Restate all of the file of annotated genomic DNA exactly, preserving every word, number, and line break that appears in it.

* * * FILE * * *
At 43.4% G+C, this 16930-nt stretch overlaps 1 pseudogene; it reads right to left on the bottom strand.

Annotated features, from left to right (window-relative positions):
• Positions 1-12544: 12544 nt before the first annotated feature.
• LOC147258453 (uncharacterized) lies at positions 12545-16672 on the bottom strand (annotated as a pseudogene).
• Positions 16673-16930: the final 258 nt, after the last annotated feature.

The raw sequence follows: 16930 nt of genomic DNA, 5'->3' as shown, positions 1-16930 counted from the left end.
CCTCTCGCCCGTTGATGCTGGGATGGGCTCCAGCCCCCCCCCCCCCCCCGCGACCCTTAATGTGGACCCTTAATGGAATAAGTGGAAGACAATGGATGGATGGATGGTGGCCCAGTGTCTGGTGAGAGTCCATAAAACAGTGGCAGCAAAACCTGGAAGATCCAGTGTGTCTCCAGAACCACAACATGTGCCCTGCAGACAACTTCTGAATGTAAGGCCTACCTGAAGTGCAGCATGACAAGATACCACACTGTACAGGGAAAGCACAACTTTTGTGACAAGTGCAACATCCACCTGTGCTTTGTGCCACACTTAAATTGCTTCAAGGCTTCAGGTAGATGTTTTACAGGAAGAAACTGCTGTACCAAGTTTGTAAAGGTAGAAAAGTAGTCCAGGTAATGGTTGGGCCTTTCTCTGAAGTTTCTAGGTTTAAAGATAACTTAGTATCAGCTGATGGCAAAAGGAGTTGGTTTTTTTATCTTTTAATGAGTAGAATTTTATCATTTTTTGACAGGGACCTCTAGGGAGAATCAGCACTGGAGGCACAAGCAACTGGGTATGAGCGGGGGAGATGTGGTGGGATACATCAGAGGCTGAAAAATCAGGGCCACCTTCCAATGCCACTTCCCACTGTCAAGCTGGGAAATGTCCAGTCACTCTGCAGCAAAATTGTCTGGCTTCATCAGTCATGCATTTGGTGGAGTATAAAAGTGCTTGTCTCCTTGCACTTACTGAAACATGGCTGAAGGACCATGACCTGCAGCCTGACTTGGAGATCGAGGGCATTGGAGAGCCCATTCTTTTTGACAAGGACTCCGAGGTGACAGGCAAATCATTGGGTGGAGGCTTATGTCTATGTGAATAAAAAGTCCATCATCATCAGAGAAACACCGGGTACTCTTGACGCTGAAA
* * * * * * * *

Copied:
At 43.4% G+C, this 16930-nt stretch overlaps 1 pseudogene; it reads right to left on the bottom strand.

Annotated features, from left to right (window-relative positions):
• Positions 1-12544: 12544 nt before the first annotated feature.
• LOC147258453 (uncharacterized) lies at positions 12545-16672 on the bottom strand (annotated as a pseudogene).
• Positions 16673-16930: the final 258 nt, after the last annotated feature.

The raw sequence follows: 16930 nt of genomic DNA, 5'->3' as shown, positions 1-16930 counted from the left end.
CCTCTCGCCCGTTGATGCTGGGATGGGCTCCAGCCCCCCCCCCCCCCCCGCGACCCTTAATGTGGACCCTTAATGGAATAAGTGGAAGACAATGGATGGATGGATGGTGGCCCAGTGTCTGGTGAGAGTCCATAAAACAGTGGCAGCAAAACCTGGAAGATCCAGTGTGTCTCCAGAACCACAACATGTGCCCTGCAGACAACTTCTGAATGTAAGGCCTACCTGAAGTGCAGCATGACAAGATACCACACTGTACAGGGAAAGCACAACTTTTGTGACAAGTGCAACATCCACCTGTGCTTTGTGCCACACTTAAATTGCTTCAAGGCTTCAGGTAGATGTTTTACAGGAAGAAACTGCTGTACCAAGTTTGTAAAGGTAGAAAAGTAGTCCAGGTAATGGTTGGGCCTTTCTCTGAAGTTTCTAGGTTTAAAGATAACTTAGTATCAGCTGATGGCAAAAGGAGTTGGTTTTTTTATCTTTTAATGAGTAGAATTTTATCATTTTTTGACAGGGACCTCTAGGGAGAATCAGCACTGGAGGCACAAGCAACTGGGTATGAGCGGGGGAGATGTGGTGGGATACATCAGAGGCTGAAAAATCAGGGCCACCTTCCAATGCCACTTCCCACTGTCAAGCTGGGAAATGTCCAGTCACTCTGCAGCAAAATTGTCTGGCTTCATCAGTCATGCATTTGGTGGAGTATAAAAGTGCTTGTCTCCTTGCACTTACTGAAACATGGCTGAAGGACCATGACCTGCAGCCTGACTTGGAGATCGAGGGCATTGGAGAGCCCATTCTTTTTGACAAGGACTCCGAGGTGACAGGCAAATCATTGGGTGGAGGCTTATGTCTATGTGAATAAAAAGTCCATCATCATCAGAGAAACACCGGGTACTCTTGACGCTGAAA